He has been sent on a large number of employment-related courses by JobCentre Plus, and has a CV with two pages listing training he has completed. However, these courses were of little interest to him and did not relate to his aim of finding stable work as an electrician. He told the team he only attended most of the courses so he “doesn’t get in trouble”.

Adrian recognises there are other types of work available, but much of it is warehouse based and as he is not in the best physical health he does not feel this work is suitable. He said he has “given up” on finding work – even though he still has 8 or 9 years to go until State Pension age.

Adrian’s story shows how badly the system is failing people like him – highly skilled, in a trade that’s in high demand, but being put through the motions of support in ways that make no sense for him.

A major finding of the report was the high number of people in this age group who had both caring responsibilities and their own health problems. With the need to manage their own health, and the high cost of paying for care, people found that they were not better off in low paid work. Several people shared stories of the complexity of coming off income support to take up temporary work and how this left them worse off financially – in some cases in severe debt.

The report concludes that changes are needed at every level to tackle chronic worklessness amongst this age group. This is not something that employment and skills services alone can fix, although Adrian’s story shows they can be much better at dealing with people as individuals, and this is something we want to do more on in Greater Manchester. But the health and benefits systems need to work in sync with employment support, and this is a national as well as a local issue.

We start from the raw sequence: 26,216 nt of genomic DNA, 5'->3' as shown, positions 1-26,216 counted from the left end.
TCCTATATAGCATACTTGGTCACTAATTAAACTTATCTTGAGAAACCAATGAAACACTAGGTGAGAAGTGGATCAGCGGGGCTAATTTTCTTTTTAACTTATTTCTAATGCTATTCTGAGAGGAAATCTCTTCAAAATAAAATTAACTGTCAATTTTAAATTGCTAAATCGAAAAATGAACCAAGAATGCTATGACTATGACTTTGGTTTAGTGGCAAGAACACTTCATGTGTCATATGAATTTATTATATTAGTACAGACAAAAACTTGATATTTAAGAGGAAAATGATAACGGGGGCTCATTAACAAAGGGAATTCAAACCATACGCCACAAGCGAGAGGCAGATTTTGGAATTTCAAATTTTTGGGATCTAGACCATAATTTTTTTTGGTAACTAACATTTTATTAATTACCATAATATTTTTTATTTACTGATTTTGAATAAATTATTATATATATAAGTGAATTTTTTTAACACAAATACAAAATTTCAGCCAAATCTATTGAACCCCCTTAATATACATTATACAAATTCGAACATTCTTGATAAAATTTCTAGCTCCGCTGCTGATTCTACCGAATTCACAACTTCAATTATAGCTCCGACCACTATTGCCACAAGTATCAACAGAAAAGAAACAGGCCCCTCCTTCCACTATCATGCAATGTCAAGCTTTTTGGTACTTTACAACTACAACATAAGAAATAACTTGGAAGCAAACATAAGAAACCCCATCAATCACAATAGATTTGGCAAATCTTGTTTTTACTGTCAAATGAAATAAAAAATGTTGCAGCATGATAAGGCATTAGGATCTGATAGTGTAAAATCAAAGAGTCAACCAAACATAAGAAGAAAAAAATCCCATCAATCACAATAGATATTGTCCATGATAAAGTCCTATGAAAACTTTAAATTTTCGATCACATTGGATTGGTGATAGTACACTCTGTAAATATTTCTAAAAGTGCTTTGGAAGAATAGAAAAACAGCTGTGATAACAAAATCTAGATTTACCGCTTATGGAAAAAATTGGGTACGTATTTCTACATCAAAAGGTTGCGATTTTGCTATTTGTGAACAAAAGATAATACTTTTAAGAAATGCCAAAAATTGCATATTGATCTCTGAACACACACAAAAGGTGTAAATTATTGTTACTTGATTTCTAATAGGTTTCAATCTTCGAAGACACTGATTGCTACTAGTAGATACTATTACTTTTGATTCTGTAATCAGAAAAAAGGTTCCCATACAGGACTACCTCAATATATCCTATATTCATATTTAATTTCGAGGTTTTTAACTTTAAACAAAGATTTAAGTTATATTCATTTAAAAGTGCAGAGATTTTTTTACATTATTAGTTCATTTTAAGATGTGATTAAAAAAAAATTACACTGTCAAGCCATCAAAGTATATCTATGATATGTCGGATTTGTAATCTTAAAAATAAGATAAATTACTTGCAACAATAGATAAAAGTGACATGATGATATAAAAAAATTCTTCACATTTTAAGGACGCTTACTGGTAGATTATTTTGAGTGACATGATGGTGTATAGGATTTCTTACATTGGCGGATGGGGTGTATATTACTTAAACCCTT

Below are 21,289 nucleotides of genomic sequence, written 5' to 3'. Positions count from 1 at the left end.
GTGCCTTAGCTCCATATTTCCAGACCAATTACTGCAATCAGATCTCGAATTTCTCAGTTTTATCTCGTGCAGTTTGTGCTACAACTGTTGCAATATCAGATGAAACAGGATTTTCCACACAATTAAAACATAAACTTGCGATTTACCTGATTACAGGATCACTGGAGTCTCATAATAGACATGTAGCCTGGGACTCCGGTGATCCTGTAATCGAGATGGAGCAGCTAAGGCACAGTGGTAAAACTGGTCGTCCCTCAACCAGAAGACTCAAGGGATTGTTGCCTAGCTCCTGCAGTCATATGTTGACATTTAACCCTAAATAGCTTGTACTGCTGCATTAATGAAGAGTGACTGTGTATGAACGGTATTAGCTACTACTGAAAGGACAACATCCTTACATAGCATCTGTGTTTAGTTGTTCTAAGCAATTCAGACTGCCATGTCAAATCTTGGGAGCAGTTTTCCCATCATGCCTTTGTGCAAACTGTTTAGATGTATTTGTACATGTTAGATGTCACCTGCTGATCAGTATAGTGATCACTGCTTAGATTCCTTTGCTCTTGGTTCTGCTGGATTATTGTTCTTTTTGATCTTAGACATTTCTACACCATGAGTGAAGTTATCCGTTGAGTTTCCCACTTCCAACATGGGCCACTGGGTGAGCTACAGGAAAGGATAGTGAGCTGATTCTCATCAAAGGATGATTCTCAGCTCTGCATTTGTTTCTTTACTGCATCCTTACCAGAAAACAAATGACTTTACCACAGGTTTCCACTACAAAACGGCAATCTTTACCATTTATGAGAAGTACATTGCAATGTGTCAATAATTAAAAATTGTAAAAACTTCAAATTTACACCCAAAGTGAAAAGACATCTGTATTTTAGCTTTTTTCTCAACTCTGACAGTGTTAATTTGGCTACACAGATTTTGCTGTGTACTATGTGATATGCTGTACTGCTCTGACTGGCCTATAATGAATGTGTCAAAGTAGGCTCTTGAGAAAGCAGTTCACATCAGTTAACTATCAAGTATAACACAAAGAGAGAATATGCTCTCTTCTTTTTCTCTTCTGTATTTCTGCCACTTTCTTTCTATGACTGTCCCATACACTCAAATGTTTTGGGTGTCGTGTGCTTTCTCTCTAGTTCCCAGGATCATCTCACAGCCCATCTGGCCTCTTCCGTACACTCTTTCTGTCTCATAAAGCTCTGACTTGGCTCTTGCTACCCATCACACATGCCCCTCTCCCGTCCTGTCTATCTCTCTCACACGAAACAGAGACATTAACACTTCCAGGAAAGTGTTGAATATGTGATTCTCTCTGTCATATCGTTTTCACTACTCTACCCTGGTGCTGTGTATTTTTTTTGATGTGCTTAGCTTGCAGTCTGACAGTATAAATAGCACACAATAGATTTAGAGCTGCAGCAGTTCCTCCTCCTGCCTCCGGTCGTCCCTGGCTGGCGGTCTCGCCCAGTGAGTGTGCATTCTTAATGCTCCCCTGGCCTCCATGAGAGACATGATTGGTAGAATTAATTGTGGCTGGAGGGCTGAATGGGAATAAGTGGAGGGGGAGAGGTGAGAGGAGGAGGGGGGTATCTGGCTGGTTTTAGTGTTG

Employers too need to do more to support older workers and prevent them from falling out of the labour market in the first place. This means more flexible working arrangements to accommodate common challenges such as health issues or caring responsibilities, and ensuring recruitment and other processes don’t discriminate against this age group.  

Greater Manchester has been at the forefront of devolution and has been using its powers to bring together health, skills and employment support to improve the lives of local people. The Working Well programme is a perfect example of this, providing integrated and personalised support to over 18,000 people, and delivering fantastic outcomes and value for money.

Such an approach could clearly be expanded even further to include the needs of older people. Ageing Better’s report shows that more can and needs to be done, and we will use their insights as we prepare our age-friendly strategy for Greater Manchester

We have to act now. In 20 years’ time, over a third of the population of Greater Manchester will be over 50. Making work better for all of us as we age is one of the greatest economic and social opportunities facing our city region.

Andy Burnham is the mayor of Greater Manchester.

For more about the work of Greater Manchester Combined Authority and its Ageing Hub, click here.